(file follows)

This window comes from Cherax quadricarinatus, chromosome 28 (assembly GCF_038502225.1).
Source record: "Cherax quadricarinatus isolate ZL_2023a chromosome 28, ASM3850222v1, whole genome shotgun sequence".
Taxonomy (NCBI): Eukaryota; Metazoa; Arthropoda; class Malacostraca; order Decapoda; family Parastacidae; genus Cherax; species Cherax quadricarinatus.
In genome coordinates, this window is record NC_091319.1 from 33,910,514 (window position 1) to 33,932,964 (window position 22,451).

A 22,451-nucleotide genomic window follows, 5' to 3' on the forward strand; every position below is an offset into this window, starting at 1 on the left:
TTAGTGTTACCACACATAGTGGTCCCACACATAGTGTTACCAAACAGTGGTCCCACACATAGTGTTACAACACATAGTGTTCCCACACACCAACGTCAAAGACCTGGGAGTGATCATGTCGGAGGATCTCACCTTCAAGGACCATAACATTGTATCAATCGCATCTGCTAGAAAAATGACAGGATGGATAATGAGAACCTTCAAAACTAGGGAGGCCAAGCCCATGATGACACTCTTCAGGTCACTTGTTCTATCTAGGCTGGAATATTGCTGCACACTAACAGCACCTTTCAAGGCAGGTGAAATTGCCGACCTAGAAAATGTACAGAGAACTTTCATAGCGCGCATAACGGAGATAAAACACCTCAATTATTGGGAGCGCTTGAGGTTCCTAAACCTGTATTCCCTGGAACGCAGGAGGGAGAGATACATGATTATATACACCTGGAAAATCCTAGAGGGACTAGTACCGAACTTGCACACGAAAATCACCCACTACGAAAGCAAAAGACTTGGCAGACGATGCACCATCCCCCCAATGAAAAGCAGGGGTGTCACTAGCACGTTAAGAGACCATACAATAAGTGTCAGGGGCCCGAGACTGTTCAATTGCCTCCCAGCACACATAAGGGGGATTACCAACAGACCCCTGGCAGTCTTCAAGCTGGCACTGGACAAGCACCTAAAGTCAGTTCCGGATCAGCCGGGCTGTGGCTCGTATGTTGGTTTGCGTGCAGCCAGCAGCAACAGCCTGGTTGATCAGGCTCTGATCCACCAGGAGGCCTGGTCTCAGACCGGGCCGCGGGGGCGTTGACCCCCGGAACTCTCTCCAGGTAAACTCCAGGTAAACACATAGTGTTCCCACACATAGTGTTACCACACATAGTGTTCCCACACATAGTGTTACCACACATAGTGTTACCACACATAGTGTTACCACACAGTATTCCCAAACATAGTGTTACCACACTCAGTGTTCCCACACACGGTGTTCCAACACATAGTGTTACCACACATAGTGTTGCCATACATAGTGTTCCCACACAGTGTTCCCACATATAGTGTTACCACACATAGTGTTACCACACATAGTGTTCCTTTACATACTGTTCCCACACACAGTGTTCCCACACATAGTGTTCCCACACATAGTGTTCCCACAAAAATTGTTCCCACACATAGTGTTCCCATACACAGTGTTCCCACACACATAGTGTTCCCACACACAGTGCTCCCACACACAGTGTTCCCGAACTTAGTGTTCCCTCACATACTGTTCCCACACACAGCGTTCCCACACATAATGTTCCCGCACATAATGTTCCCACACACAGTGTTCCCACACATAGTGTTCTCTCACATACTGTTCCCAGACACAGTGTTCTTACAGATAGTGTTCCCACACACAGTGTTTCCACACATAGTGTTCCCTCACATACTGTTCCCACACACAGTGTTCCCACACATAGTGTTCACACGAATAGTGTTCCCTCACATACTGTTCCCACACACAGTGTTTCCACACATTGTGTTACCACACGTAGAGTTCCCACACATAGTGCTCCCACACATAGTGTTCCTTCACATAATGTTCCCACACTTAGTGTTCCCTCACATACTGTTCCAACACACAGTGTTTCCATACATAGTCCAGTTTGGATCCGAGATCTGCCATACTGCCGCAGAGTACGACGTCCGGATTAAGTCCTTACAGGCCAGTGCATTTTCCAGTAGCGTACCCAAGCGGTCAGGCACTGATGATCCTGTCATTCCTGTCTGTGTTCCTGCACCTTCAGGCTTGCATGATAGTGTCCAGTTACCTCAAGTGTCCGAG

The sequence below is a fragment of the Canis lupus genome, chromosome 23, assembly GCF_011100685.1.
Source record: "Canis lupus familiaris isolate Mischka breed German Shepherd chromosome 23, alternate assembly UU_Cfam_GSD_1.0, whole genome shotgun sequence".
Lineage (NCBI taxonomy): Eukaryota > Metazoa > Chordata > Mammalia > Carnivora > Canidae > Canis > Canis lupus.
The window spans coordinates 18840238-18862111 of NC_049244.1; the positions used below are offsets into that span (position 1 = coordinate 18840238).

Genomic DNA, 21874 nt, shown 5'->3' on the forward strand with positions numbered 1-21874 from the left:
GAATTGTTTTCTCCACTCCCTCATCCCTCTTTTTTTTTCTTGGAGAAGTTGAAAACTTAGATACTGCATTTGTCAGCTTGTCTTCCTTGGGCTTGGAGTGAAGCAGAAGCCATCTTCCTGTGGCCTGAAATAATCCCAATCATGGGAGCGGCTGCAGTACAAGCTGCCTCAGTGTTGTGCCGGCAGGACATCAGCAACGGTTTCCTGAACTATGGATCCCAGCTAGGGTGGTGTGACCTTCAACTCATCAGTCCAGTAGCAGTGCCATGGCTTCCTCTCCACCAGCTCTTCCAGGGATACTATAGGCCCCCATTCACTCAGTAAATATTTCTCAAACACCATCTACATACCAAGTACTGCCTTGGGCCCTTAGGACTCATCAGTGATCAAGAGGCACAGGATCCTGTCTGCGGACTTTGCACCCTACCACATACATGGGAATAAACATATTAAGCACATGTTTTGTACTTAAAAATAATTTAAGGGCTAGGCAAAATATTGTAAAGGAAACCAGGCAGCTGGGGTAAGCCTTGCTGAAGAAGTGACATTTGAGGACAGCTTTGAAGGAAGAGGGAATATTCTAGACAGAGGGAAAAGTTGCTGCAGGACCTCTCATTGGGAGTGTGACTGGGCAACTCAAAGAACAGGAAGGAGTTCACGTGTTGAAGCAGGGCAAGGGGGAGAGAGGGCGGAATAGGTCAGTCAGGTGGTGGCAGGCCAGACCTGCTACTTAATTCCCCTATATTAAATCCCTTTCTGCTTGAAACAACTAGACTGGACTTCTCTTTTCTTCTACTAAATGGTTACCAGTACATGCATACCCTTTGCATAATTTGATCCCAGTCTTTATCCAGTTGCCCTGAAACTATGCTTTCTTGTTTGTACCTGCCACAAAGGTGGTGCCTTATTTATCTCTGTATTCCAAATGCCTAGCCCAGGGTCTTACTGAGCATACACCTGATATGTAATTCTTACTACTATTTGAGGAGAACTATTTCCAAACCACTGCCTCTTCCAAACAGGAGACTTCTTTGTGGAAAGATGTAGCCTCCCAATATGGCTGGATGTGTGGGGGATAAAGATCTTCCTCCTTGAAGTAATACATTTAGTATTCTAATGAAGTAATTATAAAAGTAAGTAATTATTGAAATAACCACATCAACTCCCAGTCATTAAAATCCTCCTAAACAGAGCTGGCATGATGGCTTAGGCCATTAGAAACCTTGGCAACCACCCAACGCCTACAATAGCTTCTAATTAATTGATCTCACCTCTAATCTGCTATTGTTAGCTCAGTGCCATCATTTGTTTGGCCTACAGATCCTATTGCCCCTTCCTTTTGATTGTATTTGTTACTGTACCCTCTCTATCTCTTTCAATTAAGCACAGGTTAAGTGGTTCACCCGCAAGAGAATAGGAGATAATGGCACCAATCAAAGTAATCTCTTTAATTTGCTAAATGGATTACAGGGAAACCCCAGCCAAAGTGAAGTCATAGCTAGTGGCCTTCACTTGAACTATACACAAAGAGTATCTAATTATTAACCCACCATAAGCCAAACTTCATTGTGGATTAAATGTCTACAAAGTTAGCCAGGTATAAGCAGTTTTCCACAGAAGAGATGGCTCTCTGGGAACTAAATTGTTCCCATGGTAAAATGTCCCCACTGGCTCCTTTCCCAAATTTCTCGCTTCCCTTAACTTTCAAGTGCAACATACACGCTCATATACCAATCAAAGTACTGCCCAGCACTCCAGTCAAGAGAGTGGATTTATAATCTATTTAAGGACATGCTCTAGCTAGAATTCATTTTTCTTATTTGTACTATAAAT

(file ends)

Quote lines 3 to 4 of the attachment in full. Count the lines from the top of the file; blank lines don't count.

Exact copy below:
Taxonomy (NCBI): Eukaryota; Metazoa; Arthropoda; class Malacostraca; order Decapoda; family Parastacidae; genus Cherax; species Cherax quadricarinatus.
In genome coordinates, this window is record NC_091319.1 from 33,910,514 (window position 1) to 33,932,964 (window position 22,451).